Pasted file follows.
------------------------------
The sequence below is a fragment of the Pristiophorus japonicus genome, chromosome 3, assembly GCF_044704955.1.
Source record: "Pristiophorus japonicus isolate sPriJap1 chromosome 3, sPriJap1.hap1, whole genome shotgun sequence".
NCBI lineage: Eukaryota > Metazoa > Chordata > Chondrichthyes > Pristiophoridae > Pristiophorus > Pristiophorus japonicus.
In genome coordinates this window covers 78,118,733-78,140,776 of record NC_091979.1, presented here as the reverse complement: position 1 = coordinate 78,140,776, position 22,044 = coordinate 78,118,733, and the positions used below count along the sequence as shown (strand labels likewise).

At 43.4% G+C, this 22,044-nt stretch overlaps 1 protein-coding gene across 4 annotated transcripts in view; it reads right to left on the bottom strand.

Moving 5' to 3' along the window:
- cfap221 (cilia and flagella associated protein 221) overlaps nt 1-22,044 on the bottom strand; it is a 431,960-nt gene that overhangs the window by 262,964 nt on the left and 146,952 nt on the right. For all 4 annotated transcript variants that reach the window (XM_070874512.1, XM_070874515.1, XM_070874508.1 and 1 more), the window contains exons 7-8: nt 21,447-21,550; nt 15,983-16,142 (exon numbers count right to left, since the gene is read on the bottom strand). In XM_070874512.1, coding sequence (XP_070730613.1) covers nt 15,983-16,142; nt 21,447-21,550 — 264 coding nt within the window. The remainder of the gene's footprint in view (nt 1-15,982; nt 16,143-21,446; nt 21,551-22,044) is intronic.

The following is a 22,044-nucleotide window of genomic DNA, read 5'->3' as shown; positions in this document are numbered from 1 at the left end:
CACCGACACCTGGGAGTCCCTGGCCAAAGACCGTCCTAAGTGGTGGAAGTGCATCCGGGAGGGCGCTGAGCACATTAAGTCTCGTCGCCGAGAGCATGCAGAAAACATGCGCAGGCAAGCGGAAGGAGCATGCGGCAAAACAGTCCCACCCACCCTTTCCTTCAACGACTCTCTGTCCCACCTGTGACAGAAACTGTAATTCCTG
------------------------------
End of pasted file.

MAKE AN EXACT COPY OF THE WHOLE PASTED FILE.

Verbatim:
The sequence below is a fragment of the Pristiophorus japonicus genome, chromosome 3, assembly GCF_044704955.1.
Source record: "Pristiophorus japonicus isolate sPriJap1 chromosome 3, sPriJap1.hap1, whole genome shotgun sequence".
NCBI lineage: Eukaryota > Metazoa > Chordata > Chondrichthyes > Pristiophoridae > Pristiophorus > Pristiophorus japonicus.
In genome coordinates this window covers 78,118,733-78,140,776 of record NC_091979.1, presented here as the reverse complement: position 1 = coordinate 78,140,776, position 22,044 = coordinate 78,118,733, and the positions used below count along the sequence as shown (strand labels likewise).

At 43.4% G+C, this 22,044-nt stretch overlaps 1 protein-coding gene across 4 annotated transcripts in view; it reads right to left on the bottom strand.

Moving 5' to 3' along the window:
- cfap221 (cilia and flagella associated protein 221) overlaps nt 1-22,044 on the bottom strand; it is a 431,960-nt gene that overhangs the window by 262,964 nt on the left and 146,952 nt on the right. For all 4 annotated transcript variants that reach the window (XM_070874512.1, XM_070874515.1, XM_070874508.1 and 1 more), the window contains exons 7-8: nt 21,447-21,550; nt 15,983-16,142 (exon numbers count right to left, since the gene is read on the bottom strand). In XM_070874512.1, coding sequence (XP_070730613.1) covers nt 15,983-16,142; nt 21,447-21,550 — 264 coding nt within the window. The remainder of the gene's footprint in view (nt 1-15,982; nt 16,143-21,446; nt 21,551-22,044) is intronic.

The following is a 22,044-nucleotide window of genomic DNA, read 5'->3' as shown; positions in this document are numbered from 1 at the left end:
CACCGACACCTGGGAGTCCCTGGCCAAAGACCGTCCTAAGTGGTGGAAGTGCATCCGGGAGGGCGCTGAGCACATTAAGTCTCGTCGCCGAGAGCATGCAGAAAACATGCGCAGGCAAGCGGAAGGAGCATGCGGCAAAACAGTCCCACCCACCCTTTCCTTCAACGACTCTCTGTCCCACCTGTGACAGAAACTGTAATTCCTG